AG input has highlighted important decision contexts and factors considered by end users that help inform the model specification For example, the Hamilton Depression Rating Scale and Montgomery-Asberg Depression Rating Scale are the clinical instruments most widely used to define health states in existing models, but stakeholder input indicated that the Patient Health Questionnaire-9 is more commonly used in clinical practice and increasingly in clinical trials and observational studies. In discussions about potential model structure, all stakeholder groups emphasized that care setting (primary vs specialty care) is an important variable that will impact prescribed treatments and their effectiveness. Therefore, we are reviewing additional literature to evaluate how care settings will impact patient trajectory in model simulations. Patient groups also emphasized the importance of prioritizing data inputs from samples more representative of the MDD population in the US.

AG members have shared preliminary, and sometimes proprietary, findings and data from ongoing research projects that can be used as model inputs For example, a researcher shared data on caregiver burden that can be a direct model input [23]. Employer, patient, and researcher representatives highlighted the need to measure different types of productivity impacts (e.g., absenteeism, presenteeism) and provided suggestions on data sources and literature.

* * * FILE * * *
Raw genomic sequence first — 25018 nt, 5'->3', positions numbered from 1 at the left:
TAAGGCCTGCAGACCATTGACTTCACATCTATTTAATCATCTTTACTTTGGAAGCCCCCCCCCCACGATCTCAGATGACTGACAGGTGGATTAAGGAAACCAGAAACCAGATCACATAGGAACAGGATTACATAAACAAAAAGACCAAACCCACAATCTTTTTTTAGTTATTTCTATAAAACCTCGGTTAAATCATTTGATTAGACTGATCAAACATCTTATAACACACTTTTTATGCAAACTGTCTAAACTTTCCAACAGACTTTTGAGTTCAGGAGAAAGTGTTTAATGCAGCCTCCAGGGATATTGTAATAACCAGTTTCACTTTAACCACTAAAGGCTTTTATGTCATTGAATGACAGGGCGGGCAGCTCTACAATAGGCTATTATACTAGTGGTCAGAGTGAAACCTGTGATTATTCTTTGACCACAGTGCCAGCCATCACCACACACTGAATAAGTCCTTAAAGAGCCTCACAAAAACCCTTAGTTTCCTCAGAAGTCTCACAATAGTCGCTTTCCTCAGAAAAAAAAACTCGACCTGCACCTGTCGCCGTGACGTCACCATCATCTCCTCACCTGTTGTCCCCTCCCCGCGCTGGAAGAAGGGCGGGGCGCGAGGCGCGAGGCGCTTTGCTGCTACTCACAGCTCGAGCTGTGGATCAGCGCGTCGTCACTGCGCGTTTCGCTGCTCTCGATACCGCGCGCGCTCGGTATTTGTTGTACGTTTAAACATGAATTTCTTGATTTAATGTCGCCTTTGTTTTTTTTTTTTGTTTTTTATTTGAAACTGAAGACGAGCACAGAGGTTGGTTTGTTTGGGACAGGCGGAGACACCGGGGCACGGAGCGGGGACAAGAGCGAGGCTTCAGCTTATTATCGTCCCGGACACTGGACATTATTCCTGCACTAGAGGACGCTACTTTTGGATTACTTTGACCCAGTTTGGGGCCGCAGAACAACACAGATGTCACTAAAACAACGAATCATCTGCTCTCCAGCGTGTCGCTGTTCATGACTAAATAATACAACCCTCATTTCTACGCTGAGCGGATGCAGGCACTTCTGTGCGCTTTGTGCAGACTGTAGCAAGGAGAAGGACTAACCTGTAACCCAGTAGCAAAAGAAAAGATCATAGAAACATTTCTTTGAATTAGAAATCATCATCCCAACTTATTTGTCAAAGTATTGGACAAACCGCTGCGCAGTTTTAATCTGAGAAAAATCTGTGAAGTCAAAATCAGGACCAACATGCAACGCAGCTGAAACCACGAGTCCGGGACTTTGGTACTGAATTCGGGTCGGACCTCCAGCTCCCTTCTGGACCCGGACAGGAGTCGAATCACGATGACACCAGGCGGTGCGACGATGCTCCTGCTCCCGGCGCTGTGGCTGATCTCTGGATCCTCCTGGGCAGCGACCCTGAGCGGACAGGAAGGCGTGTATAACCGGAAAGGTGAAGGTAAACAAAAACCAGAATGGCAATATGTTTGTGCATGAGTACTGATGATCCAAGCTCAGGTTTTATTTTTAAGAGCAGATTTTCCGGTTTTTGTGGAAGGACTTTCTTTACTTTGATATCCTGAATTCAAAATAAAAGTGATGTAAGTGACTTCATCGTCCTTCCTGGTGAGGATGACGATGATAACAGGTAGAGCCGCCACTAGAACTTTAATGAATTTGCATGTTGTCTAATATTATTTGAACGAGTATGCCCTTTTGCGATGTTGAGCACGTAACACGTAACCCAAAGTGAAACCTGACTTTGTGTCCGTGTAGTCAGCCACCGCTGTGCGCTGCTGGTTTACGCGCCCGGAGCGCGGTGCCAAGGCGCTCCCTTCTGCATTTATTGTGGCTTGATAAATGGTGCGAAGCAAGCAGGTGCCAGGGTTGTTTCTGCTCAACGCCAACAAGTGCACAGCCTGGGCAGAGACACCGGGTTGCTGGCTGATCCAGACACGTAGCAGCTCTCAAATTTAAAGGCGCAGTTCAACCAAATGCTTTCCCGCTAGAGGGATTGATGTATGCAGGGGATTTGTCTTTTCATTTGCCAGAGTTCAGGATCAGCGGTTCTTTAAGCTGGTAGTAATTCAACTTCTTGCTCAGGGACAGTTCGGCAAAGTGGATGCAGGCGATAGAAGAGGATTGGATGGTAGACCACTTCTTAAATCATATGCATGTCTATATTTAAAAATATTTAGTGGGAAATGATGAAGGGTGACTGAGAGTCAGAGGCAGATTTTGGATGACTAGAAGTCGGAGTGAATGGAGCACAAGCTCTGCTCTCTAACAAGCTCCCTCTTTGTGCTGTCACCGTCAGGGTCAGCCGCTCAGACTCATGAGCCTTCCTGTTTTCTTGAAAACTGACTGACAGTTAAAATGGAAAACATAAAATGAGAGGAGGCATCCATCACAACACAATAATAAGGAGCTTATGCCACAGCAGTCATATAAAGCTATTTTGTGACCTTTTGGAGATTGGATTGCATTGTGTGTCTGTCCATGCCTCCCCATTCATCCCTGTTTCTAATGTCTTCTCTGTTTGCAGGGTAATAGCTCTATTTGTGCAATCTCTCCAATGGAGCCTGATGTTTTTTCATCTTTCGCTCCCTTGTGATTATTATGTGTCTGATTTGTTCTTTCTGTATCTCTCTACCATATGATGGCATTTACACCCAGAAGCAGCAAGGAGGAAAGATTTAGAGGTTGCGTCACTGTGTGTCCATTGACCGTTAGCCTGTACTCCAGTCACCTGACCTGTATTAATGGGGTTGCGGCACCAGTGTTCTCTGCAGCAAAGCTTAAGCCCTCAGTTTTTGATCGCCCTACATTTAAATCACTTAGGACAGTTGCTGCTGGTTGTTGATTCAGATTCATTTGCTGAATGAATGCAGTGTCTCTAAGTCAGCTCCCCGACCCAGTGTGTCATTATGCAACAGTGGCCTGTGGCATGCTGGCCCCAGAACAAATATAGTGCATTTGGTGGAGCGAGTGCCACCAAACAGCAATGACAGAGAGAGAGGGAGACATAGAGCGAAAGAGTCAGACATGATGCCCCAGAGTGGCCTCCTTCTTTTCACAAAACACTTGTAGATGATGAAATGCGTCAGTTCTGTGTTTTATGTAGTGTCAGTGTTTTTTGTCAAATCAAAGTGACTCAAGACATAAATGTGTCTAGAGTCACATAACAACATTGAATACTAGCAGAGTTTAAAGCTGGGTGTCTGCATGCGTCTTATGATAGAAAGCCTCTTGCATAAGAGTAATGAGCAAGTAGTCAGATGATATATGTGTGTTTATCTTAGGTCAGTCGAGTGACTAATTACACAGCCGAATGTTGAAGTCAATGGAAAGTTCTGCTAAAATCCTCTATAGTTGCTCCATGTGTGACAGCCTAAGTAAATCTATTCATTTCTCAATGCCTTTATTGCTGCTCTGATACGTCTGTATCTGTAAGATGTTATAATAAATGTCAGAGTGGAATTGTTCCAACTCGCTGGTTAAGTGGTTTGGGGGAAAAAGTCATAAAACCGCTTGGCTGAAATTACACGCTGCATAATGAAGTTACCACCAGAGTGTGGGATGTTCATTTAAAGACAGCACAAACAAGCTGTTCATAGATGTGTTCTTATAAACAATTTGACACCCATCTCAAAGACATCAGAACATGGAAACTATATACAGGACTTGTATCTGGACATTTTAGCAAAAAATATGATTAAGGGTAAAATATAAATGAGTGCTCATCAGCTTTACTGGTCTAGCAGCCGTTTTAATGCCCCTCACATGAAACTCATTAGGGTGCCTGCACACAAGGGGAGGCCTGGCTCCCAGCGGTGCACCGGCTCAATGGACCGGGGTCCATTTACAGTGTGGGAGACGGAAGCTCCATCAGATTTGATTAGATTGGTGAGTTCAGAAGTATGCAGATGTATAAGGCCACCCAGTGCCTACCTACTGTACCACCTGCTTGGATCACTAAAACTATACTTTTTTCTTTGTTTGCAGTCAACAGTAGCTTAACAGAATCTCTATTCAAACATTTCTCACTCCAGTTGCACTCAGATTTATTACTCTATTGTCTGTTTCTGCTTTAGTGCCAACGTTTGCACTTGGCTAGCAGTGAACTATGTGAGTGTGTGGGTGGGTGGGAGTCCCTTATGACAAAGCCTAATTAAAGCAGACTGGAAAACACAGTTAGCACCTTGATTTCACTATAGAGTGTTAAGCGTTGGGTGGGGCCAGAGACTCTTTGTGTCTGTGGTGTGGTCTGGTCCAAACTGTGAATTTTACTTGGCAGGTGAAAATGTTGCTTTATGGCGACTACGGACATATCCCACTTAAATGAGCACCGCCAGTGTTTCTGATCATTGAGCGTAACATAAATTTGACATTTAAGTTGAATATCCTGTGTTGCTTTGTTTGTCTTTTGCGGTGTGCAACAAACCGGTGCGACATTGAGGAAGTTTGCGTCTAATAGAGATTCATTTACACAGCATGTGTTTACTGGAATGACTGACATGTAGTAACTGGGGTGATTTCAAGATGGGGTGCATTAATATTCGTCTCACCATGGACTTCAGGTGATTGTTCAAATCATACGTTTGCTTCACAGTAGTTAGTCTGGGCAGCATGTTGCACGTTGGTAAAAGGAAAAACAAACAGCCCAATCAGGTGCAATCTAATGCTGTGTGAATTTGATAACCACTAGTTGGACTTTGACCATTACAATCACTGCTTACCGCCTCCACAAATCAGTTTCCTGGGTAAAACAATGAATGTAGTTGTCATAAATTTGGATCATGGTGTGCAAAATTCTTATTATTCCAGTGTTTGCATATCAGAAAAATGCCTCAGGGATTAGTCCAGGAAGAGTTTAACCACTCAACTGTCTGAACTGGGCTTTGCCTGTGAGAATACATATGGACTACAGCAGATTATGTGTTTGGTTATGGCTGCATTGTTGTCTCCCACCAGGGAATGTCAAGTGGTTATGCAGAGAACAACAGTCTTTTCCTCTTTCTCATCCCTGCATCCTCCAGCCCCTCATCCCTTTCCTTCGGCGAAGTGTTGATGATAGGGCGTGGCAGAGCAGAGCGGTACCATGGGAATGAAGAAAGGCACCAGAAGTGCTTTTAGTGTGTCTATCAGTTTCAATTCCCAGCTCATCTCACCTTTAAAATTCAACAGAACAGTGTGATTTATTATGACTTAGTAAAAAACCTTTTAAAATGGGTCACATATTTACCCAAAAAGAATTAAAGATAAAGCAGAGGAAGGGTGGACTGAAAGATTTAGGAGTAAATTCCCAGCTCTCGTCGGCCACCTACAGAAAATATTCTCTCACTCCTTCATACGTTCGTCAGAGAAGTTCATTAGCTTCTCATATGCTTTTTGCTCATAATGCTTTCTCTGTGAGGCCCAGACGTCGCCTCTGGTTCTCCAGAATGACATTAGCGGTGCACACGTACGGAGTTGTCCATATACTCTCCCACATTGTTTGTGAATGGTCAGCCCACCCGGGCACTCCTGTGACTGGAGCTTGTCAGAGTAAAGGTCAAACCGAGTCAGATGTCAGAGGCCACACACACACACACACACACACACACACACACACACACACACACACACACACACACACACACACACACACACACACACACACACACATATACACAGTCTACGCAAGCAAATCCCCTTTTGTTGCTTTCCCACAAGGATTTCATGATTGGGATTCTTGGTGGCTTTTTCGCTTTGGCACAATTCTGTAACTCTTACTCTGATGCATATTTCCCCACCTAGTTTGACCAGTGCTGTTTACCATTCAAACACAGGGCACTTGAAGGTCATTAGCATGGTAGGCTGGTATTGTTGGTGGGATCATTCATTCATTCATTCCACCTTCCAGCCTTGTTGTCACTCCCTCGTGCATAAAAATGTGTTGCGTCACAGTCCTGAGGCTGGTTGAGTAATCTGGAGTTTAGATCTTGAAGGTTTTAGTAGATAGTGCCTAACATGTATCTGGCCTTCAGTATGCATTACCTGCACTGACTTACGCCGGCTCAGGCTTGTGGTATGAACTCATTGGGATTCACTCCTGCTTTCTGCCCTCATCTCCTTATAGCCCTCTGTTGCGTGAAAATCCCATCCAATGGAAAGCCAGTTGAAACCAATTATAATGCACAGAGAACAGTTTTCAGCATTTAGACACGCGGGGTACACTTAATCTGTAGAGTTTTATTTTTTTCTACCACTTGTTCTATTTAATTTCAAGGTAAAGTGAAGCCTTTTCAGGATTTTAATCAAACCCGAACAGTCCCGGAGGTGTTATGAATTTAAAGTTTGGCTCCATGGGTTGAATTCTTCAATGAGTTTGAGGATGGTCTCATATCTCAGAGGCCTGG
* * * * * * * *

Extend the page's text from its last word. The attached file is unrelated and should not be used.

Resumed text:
AG members who are potential end users are interested in engaging in the modeling process and applying the model in their decision making Despite their differing decisions needs, many stakeholders emphasized similar considerations in model design. These included reflecting patient heterogeneity in treatment experience, facilitating subgroup analyses, and fully measuring different types of productivity loss (Table 2). Moreover, AG members also proactively proposed use case development. For example, one stakeholder suggested that the model design would allow her organization to assess the burden of MDD without active treatments.